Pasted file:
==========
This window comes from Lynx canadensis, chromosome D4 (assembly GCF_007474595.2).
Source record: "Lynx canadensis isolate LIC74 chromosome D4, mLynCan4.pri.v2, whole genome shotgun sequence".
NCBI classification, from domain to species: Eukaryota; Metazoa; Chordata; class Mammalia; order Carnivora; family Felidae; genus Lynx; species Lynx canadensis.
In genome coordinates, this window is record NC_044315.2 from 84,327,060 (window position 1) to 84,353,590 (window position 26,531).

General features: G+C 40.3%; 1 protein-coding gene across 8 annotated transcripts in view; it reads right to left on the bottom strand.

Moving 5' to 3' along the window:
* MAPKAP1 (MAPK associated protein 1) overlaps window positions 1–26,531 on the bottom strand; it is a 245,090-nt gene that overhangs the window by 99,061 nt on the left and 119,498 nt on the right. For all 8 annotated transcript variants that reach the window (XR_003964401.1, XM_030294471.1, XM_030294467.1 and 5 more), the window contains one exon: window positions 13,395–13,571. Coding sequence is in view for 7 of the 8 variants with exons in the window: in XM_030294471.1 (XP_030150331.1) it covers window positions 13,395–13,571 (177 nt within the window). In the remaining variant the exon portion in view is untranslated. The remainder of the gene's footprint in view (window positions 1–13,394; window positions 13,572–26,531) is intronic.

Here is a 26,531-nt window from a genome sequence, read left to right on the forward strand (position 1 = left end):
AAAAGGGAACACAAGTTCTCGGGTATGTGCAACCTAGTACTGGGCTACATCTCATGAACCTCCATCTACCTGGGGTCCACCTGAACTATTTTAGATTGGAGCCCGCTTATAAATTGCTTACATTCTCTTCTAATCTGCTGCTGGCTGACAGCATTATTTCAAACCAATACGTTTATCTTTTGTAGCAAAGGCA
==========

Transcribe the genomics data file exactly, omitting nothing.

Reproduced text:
This window comes from Lynx canadensis, chromosome D4 (assembly GCF_007474595.2).
Source record: "Lynx canadensis isolate LIC74 chromosome D4, mLynCan4.pri.v2, whole genome shotgun sequence".
NCBI classification, from domain to species: Eukaryota; Metazoa; Chordata; class Mammalia; order Carnivora; family Felidae; genus Lynx; species Lynx canadensis.
In genome coordinates, this window is record NC_044315.2 from 84,327,060 (window position 1) to 84,353,590 (window position 26,531).

General features: G+C 40.3%; 1 protein-coding gene across 8 annotated transcripts in view; it reads right to left on the bottom strand.

Moving 5' to 3' along the window:
* MAPKAP1 (MAPK associated protein 1) overlaps window positions 1–26,531 on the bottom strand; it is a 245,090-nt gene that overhangs the window by 99,061 nt on the left and 119,498 nt on the right. For all 8 annotated transcript variants that reach the window (XR_003964401.1, XM_030294471.1, XM_030294467.1 and 5 more), the window contains one exon: window positions 13,395–13,571. Coding sequence is in view for 7 of the 8 variants with exons in the window: in XM_030294471.1 (XP_030150331.1) it covers window positions 13,395–13,571 (177 nt within the window). In the remaining variant the exon portion in view is untranslated. The remainder of the gene's footprint in view (window positions 1–13,394; window positions 13,572–26,531) is intronic.

Here is a 26,531-nt window from a genome sequence, read left to right on the forward strand (position 1 = left end):
AAAAGGGAACACAAGTTCTCGGGTATGTGCAACCTAGTACTGGGCTACATCTCATGAACCTCCATCTACCTGGGGTCCACCTGAACTATTTTAGATTGGAGCCCGCTTATAAATTGCTTACATTCTCTTCTAATCTGCTGCTGGCTGACAGCATTATTTCAAACCAATACGTTTATCTTTTGTAGCAAAGGCA